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June 19, 2024
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Fraudsters con pensioners into buying gold in latest scam

Fraudsters are coercing pensioners into buying gold in a new scam, police forces have warned.

In one case, reported to the City of London Police, the national lead force for fraud, a victim lost £5.3 million, in another the individual lost almost £2 million.

Under the scam, known as courier fraud, individuals are contacted by criminals purporting to be either from the police or from their bank, claiming that the victim’s account has been taken over by fraudsters.

The victim is then told to transfer money or buy gold bullion and jewellery to aid an investigation, often with the criminal posing as a courier to collect these valuable items from the victim’s address.

Wiltshire Police, which has a dedicated team investigating courier fraud, urged pensioners to be vigilant after a rise in courier frauds in the east and south of the UK.

Duped out of £5 million by scammer 

One victim in the region was duped out of £5 million by a scammer, while another lost £50,000.

“In the last three months, more than £19.6 million has been lost to courier fraud, with high value gold bullion cases reported in Wiltshire, Thames Valley, Suffolk, Essex, Cambridgeshire and Hertfordshire,” a Wiltshire police spokesman said.

“On November 30 a 91-year-old woman from the Marlborough area tried to withdraw £50,000 from her bank following a phone call claiming to be from London police. Luckily this transaction was blocked by the bank and her son encouraged her to report the incident.”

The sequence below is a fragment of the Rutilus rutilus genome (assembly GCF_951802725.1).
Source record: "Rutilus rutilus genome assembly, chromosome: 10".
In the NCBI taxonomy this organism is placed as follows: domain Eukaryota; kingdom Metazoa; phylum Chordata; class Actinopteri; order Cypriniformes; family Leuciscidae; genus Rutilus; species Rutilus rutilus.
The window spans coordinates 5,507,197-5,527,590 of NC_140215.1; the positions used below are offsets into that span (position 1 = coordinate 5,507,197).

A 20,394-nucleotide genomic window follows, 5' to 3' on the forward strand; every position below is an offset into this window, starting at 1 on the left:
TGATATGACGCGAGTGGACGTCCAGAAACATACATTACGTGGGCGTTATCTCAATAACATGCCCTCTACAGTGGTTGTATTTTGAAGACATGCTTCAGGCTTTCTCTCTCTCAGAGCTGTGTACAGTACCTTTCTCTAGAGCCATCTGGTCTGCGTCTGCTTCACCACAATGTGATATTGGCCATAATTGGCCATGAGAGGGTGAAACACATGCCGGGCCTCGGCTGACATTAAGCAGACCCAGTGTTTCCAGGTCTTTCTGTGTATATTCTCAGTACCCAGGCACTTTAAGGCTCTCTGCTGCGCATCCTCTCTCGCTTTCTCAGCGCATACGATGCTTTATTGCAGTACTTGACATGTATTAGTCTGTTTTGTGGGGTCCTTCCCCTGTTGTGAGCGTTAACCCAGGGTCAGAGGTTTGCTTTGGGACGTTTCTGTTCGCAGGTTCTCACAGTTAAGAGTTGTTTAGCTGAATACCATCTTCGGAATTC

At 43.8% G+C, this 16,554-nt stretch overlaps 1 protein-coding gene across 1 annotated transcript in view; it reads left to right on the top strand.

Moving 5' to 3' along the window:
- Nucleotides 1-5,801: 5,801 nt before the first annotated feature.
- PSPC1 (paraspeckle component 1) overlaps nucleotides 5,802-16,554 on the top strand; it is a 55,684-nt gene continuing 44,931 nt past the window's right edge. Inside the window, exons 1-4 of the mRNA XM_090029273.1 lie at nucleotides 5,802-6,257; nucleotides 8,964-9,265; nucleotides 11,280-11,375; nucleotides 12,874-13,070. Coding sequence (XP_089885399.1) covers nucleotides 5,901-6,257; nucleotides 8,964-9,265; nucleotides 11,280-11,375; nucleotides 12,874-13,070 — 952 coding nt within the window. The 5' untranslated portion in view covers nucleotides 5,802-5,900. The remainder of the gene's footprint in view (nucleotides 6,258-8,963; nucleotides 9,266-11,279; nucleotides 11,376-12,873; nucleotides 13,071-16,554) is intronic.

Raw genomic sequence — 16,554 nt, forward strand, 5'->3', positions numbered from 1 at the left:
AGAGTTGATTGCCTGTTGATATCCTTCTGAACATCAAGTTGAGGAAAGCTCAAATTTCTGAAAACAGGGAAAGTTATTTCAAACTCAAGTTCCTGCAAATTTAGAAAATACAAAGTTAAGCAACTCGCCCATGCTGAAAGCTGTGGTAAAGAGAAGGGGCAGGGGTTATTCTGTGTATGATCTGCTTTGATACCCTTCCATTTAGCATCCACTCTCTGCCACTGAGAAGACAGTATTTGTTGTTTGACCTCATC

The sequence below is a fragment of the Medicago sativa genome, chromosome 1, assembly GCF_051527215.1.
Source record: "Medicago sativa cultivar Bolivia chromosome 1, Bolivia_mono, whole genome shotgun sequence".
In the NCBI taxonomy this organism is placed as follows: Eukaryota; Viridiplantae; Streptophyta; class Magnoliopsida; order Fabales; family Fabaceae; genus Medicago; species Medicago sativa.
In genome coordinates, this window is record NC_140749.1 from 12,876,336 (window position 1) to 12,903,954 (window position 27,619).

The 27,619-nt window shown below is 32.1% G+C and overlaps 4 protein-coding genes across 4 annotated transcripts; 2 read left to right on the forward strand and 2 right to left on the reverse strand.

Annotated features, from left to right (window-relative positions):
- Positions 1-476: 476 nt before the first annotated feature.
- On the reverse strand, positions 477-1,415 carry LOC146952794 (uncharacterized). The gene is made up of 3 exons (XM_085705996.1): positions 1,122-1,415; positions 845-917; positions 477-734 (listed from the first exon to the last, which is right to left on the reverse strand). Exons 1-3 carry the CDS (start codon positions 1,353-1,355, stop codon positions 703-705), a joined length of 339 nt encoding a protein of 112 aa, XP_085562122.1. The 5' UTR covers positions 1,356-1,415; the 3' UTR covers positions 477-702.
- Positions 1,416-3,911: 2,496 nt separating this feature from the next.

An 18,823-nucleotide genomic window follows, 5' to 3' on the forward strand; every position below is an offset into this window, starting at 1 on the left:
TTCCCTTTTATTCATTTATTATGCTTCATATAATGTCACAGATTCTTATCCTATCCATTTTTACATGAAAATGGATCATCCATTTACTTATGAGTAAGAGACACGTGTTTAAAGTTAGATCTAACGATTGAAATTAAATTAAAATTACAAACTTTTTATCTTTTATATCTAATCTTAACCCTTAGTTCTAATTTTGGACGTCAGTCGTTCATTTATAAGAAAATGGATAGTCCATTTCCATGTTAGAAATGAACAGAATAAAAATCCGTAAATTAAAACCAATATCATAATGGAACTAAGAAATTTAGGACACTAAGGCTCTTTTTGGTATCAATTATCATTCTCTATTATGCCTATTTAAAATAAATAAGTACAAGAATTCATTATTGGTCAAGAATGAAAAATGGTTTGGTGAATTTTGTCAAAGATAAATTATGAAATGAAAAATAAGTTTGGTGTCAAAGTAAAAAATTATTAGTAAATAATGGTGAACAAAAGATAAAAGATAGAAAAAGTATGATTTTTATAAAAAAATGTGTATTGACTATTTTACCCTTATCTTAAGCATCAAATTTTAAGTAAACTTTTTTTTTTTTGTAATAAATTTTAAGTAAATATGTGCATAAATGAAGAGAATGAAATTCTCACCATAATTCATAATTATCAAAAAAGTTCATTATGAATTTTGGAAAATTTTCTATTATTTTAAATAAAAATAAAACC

In all cases reported that featured gold bullion being purchased, the victims are between 75 and 91 years of age.

The spokesman added: “In some cases, criminals have even visited the victim’s home, posing as police officers to collect money, jewellery and bank cards.”

Victims losing ‘significant amounts’ 

Det Sgt Victoria O’Keefe, from the Lead Force Operations Room at the City of London Police, said: “The victims of this crime are losing significant amounts of money and on some occasions, it amounts to their life savings.

“In many of the recent reported cases, the victims are being encouraged to purchase gold bullion but may not ask to look at it, have no interest in the item or are not able to give a satisfactory reason for the purchase. They may also appear slightly evasive, nervous and will want to buy the item and leave as soon as possible.”

She added: “If you are a jeweller or gold dealer, we urge you to look out for the signs of courier fraud. The victims in these crimes are often told to give cover stories on why they are purchasing the item and they believe what they are doing is legitimate. Another tell-tale sign is that the victim may be on the phone to someone whilst they make the purchase.

“If any members of the public hear of any friends and family being contacted out of the blue by the police or their bank to make purchases on their behalf, call the police and report it immediately.”

Courier Frauds of ‘great concern’ 

Cheryl Hurren, Complex Fraud Team manager at Wiltshire Police said: “Courier Frauds are of great concern to Wiltshire Police and we take this type of fraud very seriously.

“We are aware that fraudsters use many devious tactics to coerce victims and we have been working closely with our local communities and Wiltshire jewellers to raise awareness of the dangers of this type of offence.”

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